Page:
I hope you never forget that it’s not just about attractions, FastPasses, fireworks, and souvenir shops. It’s a culture. A culture of acceptance, imagination, adventure, and whimsy. That is why Disney, and specifically its food, prevails. It’s not just delicious, its a conduit for connection and it’s absolutely inspiring. There is magic in the power to do that in any capacity, but food is something few can master with such grace.

I hope you’ll join me each week for a Dole Whip float toast, and cheers to a deep-dive and understanding of more delicious culture, memories, and ingenuity that will bring joy for generations to come, just as it has for visitors since the day Disneyland first opened its gates.

Until then, you can whet your appetite with some of our recent articles on a few of the many unique foods and food experiences that Walt Disney World offers.

New 2018 Epcot International Food and Wine Festival Details Revealed; Character Dance Parties, New Food, and More

REVIEW: New Churro Ice Cream Sandwich Rides Into Sleepy Hollow Refreshments at Magic Kingdom

REVIEW: Liberty Tree Tavern Replaces Mac & Cheese, Ham, Introduces Pork Roast at Magic Kingdom

 

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About the author

Roger Perez

A Florida born and raised Disnerd that can never say no to tonga toast.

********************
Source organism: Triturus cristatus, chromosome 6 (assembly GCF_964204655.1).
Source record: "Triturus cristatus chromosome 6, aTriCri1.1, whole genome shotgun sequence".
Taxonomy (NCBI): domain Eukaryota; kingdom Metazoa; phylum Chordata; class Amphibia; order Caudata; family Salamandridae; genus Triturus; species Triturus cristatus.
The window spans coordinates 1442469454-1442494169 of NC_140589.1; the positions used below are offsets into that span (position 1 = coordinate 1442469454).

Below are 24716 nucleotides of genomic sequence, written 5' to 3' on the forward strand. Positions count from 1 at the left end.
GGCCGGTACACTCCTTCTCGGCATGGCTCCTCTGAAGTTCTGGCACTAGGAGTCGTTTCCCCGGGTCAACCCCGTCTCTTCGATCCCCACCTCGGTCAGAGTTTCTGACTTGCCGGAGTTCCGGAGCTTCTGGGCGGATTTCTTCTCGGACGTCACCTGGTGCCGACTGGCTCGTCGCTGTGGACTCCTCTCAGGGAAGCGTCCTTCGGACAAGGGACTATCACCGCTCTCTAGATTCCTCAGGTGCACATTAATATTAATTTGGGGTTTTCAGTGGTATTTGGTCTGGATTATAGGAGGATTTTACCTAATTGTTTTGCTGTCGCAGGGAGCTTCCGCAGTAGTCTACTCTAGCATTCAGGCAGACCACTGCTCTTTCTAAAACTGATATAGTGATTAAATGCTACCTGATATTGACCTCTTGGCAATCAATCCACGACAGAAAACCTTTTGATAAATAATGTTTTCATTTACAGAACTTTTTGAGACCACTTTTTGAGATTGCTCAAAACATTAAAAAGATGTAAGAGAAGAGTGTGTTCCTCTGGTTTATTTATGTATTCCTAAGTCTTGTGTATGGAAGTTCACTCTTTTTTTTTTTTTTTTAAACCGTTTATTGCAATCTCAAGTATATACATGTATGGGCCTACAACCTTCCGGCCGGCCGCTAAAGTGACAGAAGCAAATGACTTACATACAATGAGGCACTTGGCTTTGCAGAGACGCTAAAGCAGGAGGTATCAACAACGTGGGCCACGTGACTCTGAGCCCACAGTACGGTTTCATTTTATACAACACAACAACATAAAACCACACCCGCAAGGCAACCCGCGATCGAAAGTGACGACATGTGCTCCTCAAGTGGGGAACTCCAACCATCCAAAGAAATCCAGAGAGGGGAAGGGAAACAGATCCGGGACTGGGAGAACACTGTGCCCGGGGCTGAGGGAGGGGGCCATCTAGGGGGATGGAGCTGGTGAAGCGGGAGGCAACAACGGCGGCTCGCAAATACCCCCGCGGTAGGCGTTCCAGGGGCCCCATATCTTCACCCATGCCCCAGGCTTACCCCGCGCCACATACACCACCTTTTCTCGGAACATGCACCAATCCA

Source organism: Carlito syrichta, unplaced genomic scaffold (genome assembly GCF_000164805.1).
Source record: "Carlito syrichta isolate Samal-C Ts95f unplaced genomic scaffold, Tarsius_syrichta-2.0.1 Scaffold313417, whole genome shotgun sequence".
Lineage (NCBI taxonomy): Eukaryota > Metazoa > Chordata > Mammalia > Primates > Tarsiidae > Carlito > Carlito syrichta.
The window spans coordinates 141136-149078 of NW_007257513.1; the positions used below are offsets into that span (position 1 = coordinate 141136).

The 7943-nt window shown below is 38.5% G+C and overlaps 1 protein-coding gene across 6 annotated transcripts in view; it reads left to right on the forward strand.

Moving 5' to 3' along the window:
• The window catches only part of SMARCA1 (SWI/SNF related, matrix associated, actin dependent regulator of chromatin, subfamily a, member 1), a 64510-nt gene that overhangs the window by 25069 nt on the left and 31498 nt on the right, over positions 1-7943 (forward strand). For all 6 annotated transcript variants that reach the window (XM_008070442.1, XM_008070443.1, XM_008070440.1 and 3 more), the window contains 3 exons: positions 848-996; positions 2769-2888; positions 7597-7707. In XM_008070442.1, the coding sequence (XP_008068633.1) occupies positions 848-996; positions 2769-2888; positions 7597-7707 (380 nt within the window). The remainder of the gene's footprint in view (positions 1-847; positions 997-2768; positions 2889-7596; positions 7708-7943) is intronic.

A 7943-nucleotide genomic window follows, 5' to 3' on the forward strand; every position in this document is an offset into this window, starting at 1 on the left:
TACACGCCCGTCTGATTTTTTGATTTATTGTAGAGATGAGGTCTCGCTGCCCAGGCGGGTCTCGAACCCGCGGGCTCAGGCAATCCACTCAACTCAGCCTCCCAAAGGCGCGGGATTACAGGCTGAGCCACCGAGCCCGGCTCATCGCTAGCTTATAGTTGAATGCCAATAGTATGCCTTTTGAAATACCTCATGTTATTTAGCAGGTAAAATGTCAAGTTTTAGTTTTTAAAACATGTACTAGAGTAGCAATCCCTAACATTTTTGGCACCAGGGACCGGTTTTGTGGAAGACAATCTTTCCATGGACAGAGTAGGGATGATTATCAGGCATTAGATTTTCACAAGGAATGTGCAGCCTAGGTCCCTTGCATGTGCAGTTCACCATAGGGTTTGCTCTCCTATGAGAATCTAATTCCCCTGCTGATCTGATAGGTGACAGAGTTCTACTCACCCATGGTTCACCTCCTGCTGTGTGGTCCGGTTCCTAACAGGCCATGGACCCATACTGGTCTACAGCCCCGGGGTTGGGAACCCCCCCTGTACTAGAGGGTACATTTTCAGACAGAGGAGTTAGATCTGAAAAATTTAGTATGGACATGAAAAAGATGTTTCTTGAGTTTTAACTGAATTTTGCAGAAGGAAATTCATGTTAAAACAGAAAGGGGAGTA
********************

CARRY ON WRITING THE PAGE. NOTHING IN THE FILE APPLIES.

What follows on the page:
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  • Indeed food is very powerful; everyone likes to eat. One of the fondest memories I have growing up Disney was our family eating in a Restaurant at the Magic Kingdom or the Contemporary. We typically did not do the Fast Food areas, except when Epcot opened and the Land Kraft Foods pavilions filled our needs. HOWEVER, over the years, the food pricing has STOLEN AWAY much of that great experience. And that effects the ENTIRE Disney experience. The advent of Dining Plans caused the the added escalation of food prices in order to justify the costs and benefits of the plan. In effort to create more reason to stay on property, these special plans resulted in the costs of experiences for those who are NOT staying on property and can no longer afford the escalated non-discounted pricing. Food prices which were once higher then the outside world, but not crazy high, have for years already, become way too high to be able to enjoy the experience. The result is either guest eating the cheaper over-priced fast food, or go hungry until you leave Disney, and then eat late that night. The result is the LOST experience which is such a part of the Magic. Compare that with Cruise Lines, including Disney Cruise Lines, and there you will find a fest of food where Guests stuff themselves, and THAT is the MOST memorable part of the trip as Guests see value in eating which everyone enjoys. This is just one of many things which decesion makers simply do not understand when they seek to generate money for the company…. because they themselves are not living the experiences, they just do not understand what makes the Magic.